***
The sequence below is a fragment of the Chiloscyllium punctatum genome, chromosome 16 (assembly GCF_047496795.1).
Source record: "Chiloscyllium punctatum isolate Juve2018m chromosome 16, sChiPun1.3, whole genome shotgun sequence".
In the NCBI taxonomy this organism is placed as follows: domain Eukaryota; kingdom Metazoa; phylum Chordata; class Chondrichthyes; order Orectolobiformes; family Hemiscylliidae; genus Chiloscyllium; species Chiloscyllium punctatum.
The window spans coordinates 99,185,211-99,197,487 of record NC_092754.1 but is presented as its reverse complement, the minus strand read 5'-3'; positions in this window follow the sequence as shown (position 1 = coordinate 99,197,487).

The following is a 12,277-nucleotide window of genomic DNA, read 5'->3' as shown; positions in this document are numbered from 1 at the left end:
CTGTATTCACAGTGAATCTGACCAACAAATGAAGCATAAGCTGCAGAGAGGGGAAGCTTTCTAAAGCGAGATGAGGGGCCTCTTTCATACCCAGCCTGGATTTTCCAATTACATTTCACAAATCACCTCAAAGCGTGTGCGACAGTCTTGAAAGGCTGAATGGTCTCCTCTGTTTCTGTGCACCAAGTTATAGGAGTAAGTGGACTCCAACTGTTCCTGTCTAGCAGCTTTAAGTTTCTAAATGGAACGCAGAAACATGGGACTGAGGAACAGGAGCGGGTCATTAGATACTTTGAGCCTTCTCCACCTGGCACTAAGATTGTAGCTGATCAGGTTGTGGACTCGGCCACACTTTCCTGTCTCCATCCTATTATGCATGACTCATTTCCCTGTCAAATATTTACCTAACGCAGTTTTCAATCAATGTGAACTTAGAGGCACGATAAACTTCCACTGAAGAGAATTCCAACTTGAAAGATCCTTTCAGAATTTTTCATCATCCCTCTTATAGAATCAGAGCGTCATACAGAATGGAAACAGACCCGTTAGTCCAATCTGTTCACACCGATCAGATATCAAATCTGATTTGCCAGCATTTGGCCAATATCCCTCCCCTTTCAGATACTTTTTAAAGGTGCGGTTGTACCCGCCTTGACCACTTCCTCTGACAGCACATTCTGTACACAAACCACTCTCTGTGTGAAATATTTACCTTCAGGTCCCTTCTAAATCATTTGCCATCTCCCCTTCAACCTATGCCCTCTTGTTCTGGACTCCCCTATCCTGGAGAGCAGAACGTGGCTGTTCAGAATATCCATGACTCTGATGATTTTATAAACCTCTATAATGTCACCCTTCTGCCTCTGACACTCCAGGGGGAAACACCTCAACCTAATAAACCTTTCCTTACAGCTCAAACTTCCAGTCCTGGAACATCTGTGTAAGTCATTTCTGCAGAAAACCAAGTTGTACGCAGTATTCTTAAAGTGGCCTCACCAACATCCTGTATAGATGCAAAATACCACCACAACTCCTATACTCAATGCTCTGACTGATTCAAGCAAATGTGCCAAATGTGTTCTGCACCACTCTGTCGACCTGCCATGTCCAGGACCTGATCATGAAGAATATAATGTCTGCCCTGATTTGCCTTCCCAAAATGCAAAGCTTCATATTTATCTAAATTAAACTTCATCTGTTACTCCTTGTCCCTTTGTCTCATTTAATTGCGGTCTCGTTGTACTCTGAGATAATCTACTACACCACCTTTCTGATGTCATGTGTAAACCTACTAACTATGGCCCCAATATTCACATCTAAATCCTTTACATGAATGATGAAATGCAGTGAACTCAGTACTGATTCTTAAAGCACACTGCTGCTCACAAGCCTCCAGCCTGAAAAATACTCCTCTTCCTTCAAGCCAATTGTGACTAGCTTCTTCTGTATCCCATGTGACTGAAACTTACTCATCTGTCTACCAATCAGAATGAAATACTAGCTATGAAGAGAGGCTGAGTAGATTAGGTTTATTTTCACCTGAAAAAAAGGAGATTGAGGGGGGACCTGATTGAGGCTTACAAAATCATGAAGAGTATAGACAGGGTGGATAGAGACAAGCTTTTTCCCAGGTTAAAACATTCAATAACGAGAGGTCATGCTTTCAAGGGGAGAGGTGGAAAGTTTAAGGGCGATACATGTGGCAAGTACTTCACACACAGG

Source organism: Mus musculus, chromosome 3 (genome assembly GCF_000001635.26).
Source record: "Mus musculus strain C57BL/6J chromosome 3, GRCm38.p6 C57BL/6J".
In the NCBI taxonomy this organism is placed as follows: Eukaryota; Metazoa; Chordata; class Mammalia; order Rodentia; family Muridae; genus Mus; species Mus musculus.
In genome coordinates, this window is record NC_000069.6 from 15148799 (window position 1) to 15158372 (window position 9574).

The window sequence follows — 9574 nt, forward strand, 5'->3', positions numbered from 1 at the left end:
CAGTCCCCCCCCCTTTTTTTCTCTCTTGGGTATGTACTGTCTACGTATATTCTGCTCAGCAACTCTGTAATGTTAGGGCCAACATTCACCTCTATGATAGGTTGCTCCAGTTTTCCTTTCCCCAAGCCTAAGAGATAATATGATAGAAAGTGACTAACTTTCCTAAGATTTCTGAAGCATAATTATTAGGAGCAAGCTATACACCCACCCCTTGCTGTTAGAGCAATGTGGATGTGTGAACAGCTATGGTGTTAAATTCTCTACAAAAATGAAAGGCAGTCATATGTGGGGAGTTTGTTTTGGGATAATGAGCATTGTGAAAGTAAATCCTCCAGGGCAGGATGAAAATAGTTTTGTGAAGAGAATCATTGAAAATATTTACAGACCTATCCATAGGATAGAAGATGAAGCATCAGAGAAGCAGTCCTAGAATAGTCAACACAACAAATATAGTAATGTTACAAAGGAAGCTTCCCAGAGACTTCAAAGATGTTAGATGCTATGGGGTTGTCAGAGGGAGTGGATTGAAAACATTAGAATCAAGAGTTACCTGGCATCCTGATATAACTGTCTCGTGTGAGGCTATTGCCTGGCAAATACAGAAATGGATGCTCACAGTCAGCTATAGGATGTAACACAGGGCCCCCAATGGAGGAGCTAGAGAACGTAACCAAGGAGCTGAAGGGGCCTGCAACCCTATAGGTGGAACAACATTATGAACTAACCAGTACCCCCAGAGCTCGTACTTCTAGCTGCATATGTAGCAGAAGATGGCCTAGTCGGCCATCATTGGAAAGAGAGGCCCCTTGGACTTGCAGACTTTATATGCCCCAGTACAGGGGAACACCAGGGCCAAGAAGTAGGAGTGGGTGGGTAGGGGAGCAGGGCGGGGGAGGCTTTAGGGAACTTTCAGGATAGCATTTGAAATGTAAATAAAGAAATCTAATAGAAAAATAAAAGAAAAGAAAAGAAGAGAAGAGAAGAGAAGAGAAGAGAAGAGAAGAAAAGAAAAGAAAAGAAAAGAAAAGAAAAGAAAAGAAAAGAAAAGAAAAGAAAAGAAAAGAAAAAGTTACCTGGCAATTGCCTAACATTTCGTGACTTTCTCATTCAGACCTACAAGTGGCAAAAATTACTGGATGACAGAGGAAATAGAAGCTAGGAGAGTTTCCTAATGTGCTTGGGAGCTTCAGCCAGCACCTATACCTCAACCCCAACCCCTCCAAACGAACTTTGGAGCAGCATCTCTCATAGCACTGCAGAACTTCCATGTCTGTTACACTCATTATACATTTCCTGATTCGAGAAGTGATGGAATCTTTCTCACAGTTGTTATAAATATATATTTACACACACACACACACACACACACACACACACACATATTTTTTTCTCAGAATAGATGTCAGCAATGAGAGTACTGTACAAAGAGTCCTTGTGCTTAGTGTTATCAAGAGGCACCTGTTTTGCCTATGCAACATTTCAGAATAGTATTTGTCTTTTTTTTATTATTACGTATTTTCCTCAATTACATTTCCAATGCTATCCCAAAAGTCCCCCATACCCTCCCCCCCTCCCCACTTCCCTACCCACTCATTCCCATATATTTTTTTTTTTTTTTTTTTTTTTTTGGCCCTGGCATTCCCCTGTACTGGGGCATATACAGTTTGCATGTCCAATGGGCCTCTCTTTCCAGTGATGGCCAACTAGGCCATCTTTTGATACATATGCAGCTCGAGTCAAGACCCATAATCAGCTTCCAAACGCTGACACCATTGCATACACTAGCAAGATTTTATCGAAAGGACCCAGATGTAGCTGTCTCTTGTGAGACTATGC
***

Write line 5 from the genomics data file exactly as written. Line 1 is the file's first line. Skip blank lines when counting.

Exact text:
The following is a 12,277-nucleotide window of genomic DNA, read 5'->3' as shown; positions in this document are numbered from 1 at the left end: